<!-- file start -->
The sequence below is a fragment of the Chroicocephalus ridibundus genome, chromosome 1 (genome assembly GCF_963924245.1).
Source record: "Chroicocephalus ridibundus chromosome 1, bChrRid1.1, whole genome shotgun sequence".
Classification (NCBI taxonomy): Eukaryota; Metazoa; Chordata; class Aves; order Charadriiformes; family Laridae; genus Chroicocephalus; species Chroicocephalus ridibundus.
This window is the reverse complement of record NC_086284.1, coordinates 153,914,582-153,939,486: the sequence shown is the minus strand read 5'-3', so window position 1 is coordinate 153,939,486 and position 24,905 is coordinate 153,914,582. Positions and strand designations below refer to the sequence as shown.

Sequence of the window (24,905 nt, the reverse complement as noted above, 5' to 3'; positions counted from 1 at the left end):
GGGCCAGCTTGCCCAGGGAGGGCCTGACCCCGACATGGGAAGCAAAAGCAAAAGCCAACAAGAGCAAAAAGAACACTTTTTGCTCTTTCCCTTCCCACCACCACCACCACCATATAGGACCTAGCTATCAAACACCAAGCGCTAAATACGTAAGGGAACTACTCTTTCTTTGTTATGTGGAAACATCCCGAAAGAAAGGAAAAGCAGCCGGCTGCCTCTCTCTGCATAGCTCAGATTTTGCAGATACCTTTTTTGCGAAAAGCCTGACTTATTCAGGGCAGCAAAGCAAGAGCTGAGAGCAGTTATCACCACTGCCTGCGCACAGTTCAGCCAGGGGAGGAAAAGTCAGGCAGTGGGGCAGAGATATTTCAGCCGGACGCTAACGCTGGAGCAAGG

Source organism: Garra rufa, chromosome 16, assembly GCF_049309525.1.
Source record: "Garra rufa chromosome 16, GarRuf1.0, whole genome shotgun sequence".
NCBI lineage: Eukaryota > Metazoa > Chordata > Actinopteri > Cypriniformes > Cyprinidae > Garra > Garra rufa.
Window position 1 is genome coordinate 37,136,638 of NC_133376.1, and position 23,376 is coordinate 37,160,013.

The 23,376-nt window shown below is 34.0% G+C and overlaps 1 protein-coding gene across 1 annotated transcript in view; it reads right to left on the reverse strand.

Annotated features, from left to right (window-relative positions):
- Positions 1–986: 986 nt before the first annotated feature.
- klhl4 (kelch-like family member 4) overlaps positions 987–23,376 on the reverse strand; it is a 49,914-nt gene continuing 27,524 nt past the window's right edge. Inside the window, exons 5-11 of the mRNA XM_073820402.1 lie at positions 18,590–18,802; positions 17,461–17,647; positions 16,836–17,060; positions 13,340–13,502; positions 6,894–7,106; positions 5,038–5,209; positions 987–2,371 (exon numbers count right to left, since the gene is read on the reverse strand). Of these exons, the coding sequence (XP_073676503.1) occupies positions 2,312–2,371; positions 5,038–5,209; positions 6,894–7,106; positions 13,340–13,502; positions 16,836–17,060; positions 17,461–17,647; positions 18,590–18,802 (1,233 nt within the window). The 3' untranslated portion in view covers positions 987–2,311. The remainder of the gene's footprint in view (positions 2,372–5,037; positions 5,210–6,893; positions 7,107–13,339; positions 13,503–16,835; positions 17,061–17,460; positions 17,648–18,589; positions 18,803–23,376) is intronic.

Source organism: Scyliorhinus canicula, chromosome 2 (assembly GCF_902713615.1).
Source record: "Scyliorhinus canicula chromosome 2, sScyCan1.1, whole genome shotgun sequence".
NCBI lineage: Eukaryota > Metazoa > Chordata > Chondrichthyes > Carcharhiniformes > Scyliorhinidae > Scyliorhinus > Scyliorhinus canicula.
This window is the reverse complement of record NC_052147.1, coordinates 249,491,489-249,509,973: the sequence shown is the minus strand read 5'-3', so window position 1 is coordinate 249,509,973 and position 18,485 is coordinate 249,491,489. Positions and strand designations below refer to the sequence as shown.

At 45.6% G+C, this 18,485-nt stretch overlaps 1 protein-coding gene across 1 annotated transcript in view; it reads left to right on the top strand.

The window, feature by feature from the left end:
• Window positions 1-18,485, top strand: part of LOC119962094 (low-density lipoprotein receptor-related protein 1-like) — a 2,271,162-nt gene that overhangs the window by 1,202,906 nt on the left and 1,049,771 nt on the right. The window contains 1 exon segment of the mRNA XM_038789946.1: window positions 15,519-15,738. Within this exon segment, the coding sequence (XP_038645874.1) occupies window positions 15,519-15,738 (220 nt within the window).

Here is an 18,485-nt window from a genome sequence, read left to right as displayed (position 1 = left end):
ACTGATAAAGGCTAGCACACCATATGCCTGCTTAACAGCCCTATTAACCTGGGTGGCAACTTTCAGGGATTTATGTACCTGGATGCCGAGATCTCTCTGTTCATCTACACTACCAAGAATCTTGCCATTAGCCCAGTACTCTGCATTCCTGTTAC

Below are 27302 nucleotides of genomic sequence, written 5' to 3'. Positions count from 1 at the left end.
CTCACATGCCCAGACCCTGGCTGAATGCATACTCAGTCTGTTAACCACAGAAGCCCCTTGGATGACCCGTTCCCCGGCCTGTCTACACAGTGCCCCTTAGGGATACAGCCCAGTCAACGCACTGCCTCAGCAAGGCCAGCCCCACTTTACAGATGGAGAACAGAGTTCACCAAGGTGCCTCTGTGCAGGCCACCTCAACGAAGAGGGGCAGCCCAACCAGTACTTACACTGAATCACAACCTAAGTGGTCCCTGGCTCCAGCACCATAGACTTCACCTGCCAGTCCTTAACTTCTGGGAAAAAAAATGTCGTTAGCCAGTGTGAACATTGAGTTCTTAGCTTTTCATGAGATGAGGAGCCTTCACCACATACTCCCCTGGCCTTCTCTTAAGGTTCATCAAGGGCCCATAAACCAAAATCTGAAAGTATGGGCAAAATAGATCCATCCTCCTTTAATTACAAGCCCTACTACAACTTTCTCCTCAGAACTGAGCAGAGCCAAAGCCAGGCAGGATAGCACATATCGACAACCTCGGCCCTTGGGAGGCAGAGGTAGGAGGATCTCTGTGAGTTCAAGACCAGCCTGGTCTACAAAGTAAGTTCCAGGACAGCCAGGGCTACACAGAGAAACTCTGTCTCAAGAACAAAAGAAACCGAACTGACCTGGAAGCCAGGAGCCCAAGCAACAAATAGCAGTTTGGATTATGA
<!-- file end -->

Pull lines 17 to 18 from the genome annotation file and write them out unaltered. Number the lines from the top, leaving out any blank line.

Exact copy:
NCBI lineage: Eukaryota > Metazoa > Chordata > Chondrichthyes > Carcharhiniformes > Scyliorhinidae > Scyliorhinus > Scyliorhinus canicula.
This window is the reverse complement of record NC_052147.1, coordinates 249,491,489-249,509,973: the sequence shown is the minus strand read 5'-3', so window position 1 is coordinate 249,509,973 and position 18,485 is coordinate 249,491,489. Positions and strand designations below refer to the sequence as shown.